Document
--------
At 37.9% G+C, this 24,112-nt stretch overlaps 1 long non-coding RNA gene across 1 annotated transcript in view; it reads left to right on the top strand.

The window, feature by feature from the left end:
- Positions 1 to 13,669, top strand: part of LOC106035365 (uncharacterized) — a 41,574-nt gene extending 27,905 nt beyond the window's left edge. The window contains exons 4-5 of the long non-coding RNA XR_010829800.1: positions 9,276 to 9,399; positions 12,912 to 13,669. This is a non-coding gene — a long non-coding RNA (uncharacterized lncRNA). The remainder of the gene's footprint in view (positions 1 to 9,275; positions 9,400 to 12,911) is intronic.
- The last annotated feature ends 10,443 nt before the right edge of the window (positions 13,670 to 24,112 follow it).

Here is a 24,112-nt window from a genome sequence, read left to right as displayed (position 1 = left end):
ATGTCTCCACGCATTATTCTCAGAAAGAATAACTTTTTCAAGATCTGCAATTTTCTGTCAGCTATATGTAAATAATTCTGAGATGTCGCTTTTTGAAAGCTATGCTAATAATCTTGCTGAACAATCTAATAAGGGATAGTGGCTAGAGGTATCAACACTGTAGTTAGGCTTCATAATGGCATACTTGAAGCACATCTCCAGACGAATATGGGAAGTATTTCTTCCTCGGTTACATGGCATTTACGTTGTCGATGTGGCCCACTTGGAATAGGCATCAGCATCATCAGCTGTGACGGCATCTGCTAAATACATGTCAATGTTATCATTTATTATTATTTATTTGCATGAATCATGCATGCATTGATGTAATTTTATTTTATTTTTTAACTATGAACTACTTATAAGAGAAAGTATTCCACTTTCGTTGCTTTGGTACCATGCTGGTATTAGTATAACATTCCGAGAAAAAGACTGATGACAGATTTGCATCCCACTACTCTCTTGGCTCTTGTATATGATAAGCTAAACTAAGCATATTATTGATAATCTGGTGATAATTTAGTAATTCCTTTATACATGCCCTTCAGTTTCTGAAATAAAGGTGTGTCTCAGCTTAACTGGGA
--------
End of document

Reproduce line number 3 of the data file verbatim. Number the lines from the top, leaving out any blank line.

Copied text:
- Positions 1 to 13,669, top strand: part of LOC106035365 (uncharacterized) — a 41,574-nt gene extending 27,905 nt beyond the window's left edge. The window contains exons 4-5 of the long non-coding RNA XR_010829800.1: positions 9,276 to 9,399; positions 12,912 to 13,669. This is a non-coding gene — a long non-coding RNA (uncharacterized lncRNA). The remainder of the gene's footprint in view (positions 1 to 9,275; positions 9,400 to 12,911) is intronic.